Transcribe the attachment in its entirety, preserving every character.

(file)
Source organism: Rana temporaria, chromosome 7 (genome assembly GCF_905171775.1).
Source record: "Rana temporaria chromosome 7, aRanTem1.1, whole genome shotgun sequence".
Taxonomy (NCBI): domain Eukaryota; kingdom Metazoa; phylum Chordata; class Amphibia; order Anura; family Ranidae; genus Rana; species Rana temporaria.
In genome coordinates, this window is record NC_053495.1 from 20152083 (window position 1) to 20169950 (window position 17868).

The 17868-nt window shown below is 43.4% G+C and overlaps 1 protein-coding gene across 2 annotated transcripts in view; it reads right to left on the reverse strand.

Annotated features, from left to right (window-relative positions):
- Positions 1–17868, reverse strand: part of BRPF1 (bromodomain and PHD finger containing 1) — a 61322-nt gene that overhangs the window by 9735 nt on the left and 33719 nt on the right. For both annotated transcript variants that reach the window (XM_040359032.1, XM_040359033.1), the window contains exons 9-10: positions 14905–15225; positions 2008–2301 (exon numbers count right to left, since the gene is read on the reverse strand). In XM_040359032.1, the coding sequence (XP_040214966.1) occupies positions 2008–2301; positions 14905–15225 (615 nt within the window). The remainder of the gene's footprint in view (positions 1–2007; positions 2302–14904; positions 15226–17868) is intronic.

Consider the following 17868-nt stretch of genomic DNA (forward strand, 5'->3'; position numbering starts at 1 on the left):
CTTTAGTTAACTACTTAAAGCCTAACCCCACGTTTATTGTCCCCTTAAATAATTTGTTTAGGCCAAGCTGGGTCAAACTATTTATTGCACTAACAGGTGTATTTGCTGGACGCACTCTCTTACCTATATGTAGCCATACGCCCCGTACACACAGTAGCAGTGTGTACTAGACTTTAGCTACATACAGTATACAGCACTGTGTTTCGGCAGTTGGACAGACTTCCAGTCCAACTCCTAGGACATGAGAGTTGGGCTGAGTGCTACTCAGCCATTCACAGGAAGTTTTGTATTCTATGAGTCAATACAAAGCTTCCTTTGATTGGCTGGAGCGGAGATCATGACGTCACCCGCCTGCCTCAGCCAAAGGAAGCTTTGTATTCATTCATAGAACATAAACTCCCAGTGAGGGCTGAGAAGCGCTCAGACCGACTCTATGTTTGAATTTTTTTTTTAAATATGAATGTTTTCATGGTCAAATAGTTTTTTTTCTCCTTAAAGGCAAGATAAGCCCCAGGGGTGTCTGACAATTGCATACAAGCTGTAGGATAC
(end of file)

Source organism: Rana temporaria, chromosome 7 (genome assembly GCF_905171775.1).
Source record: "Rana temporaria chromosome 7, aRanTem1.1, whole genome shotgun sequence".
Taxonomy (NCBI): domain Eukaryota; kingdom Metazoa; phylum Chordata; class Amphibia; order Anura; family Ranidae; genus Rana; species Rana temporaria.
In genome coordinates, this window is record NC_053495.1 from 20152083 (window position 1) to 20169950 (window position 17868).

The 17868-nt window shown below is 43.4% G+C and overlaps 1 protein-coding gene across 2 annotated transcripts in view; it reads right to left on the reverse strand.

Annotated features, from left to right (window-relative positions):
- Positions 1–17868, reverse strand: part of BRPF1 (bromodomain and PHD finger containing 1) — a 61322-nt gene that overhangs the window by 9735 nt on the left and 33719 nt on the right. For both annotated transcript variants that reach the window (XM_040359032.1, XM_040359033.1), the window contains exons 9-10: positions 14905–15225; positions 2008–2301 (exon numbers count right to left, since the gene is read on the reverse strand). In XM_040359032.1, the coding sequence (XP_040214966.1) occupies positions 2008–2301; positions 14905–15225 (615 nt within the window). The remainder of the gene's footprint in view (positions 1–2007; positions 2302–14904; positions 15226–17868) is intronic.

Consider the following 17868-nt stretch of genomic DNA (forward strand, 5'->3'; position numbering starts at 1 on the left):
CTTTAGTTAACTACTTAAAGCCTAACCCCACGTTTATTGTCCCCTTAAATAATTTGTTTAGGCCAAGCTGGGTCAAACTATTTATTGCACTAACAGGTGTATTTGCTGGACGCACTCTCTTACCTATATGTAGCCATACGCCCCGTACACACAGTAGCAGTGTGTACTAGACTTTAGCTACATACAGTATACAGCACTGTGTTTCGGCAGTTGGACAGACTTCCAGTCCAACTCCTAGGACATGAGAGTTGGGCTGAGTGCTACTCAGCCATTCACAGGAAGTTTTGTATTCTATGAGTCAATACAAAGCTTCCTTTGATTGGCTGGAGCGGAGATCATGACGTCACCCGCCTGCCTCAGCCAAAGGAAGCTTTGTATTCATTCATAGAACATAAACTCCCAGTGAGGGCTGAGAAGCGCTCAGACCGACTCTATGTTTGAATTTTTTTTTTAAATATGAATGTTTTCATGGTCAAATAGTTTTTTTTCTCCTTAAAGGCAAGATAAGCCCCAGGGGTGTCTGACAATTGCATACAAGCTGTAGGATAC